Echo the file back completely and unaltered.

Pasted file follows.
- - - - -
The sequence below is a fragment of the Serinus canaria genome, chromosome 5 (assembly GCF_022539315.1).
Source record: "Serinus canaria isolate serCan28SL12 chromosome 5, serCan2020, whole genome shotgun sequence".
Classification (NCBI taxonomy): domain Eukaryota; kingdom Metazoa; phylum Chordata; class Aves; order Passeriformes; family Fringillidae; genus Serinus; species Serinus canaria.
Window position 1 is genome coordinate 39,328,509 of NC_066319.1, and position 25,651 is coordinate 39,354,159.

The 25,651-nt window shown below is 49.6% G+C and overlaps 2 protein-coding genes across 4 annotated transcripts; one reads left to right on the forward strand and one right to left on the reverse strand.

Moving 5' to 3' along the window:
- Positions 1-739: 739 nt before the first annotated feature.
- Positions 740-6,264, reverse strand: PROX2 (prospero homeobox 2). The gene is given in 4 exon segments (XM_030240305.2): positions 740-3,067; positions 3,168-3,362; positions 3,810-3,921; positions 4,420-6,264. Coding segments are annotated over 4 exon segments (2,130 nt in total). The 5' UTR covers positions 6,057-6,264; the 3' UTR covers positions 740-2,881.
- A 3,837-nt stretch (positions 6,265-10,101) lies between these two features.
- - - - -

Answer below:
The sequence below is a fragment of the Serinus canaria genome, chromosome 5 (assembly GCF_022539315.1).
Source record: "Serinus canaria isolate serCan28SL12 chromosome 5, serCan2020, whole genome shotgun sequence".
Classification (NCBI taxonomy): domain Eukaryota; kingdom Metazoa; phylum Chordata; class Aves; order Passeriformes; family Fringillidae; genus Serinus; species Serinus canaria.
Window position 1 is genome coordinate 39,328,509 of NC_066319.1, and position 25,651 is coordinate 39,354,159.

The 25,651-nt window shown below is 49.6% G+C and overlaps 2 protein-coding genes across 4 annotated transcripts; one reads left to right on the forward strand and one right to left on the reverse strand.

Moving 5' to 3' along the window:
- Positions 1-739: 739 nt before the first annotated feature.
- Positions 740-6,264, reverse strand: PROX2 (prospero homeobox 2). The gene is given in 4 exon segments (XM_030240305.2): positions 740-3,067; positions 3,168-3,362; positions 3,810-3,921; positions 4,420-6,264. Coding segments are annotated over 4 exon segments (2,130 nt in total). The 5' UTR covers positions 6,057-6,264; the 3' UTR covers positions 740-2,881.
- A 3,837-nt stretch (positions 6,265-10,101) lies between these two features.